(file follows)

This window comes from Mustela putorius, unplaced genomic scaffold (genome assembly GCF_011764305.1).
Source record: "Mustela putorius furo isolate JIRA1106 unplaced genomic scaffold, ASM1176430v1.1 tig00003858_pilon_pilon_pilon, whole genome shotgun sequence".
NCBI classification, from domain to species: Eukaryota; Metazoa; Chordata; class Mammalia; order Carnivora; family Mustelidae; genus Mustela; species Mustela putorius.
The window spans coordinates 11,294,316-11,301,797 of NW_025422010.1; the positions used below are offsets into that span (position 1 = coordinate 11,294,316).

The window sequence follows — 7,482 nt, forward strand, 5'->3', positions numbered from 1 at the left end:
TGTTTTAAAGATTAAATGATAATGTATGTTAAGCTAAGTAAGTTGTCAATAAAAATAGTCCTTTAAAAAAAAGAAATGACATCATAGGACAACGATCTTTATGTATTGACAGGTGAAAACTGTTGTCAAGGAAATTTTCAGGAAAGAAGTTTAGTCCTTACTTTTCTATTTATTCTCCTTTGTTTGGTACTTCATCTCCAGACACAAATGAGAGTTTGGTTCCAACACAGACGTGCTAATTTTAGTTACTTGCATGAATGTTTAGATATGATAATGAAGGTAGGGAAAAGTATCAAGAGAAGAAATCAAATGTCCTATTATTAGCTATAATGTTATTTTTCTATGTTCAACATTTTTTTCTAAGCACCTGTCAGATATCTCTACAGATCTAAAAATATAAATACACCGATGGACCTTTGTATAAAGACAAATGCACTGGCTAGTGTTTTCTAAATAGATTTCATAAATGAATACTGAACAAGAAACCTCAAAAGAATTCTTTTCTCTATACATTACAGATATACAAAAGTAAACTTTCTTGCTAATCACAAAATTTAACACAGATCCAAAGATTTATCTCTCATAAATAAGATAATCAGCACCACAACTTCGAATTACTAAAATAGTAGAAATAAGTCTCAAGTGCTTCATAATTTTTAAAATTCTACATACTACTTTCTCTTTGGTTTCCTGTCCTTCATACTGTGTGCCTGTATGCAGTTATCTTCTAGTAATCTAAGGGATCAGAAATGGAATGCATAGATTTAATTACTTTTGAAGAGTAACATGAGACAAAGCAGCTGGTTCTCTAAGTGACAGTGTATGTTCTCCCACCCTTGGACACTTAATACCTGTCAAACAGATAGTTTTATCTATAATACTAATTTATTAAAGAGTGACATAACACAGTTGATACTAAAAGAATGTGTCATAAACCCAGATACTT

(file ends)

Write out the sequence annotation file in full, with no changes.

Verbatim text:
This window comes from Mustela putorius, unplaced genomic scaffold (genome assembly GCF_011764305.1).
Source record: "Mustela putorius furo isolate JIRA1106 unplaced genomic scaffold, ASM1176430v1.1 tig00003858_pilon_pilon_pilon, whole genome shotgun sequence".
NCBI classification, from domain to species: Eukaryota; Metazoa; Chordata; class Mammalia; order Carnivora; family Mustelidae; genus Mustela; species Mustela putorius.
The window spans coordinates 11,294,316-11,301,797 of NW_025422010.1; the positions used below are offsets into that span (position 1 = coordinate 11,294,316).

The window sequence follows — 7,482 nt, forward strand, 5'->3', positions numbered from 1 at the left end:
TGTTTTAAAGATTAAATGATAATGTATGTTAAGCTAAGTAAGTTGTCAATAAAAATAGTCCTTTAAAAAAAAGAAATGACATCATAGGACAACGATCTTTATGTATTGACAGGTGAAAACTGTTGTCAAGGAAATTTTCAGGAAAGAAGTTTAGTCCTTACTTTTCTATTTATTCTCCTTTGTTTGGTACTTCATCTCCAGACACAAATGAGAGTTTGGTTCCAACACAGACGTGCTAATTTTAGTTACTTGCATGAATGTTTAGATATGATAATGAAGGTAGGGAAAAGTATCAAGAGAAGAAATCAAATGTCCTATTATTAGCTATAATGTTATTTTTCTATGTTCAACATTTTTTTCTAAGCACCTGTCAGATATCTCTACAGATCTAAAAATATAAATACACCGATGGACCTTTGTATAAAGACAAATGCACTGGCTAGTGTTTTCTAAATAGATTTCATAAATGAATACTGAACAAGAAACCTCAAAAGAATTCTTTTCTCTATACATTACAGATATACAAAAGTAAACTTTCTTGCTAATCACAAAATTTAACACAGATCCAAAGATTTATCTCTCATAAATAAGATAATCAGCACCACAACTTCGAATTACTAAAATAGTAGAAATAAGTCTCAAGTGCTTCATAATTTTTAAAATTCTACATACTACTTTCTCTTTGGTTTCCTGTCCTTCATACTGTGTGCCTGTATGCAGTTATCTTCTAGTAATCTAAGGGATCAGAAATGGAATGCATAGATTTAATTACTTTTGAAGAGTAACATGAGACAAAGCAGCTGGTTCTCTAAGTGACAGTGTATGTTCTCCCACCCTTGGACACTTAATACCTGTCAAACAGATAGTTTTATCTATAATACTAATTTATTAAAGAGTGACATAACACAGTTGATACTAAAAGAATGTGTCATAAACCCAGATACTT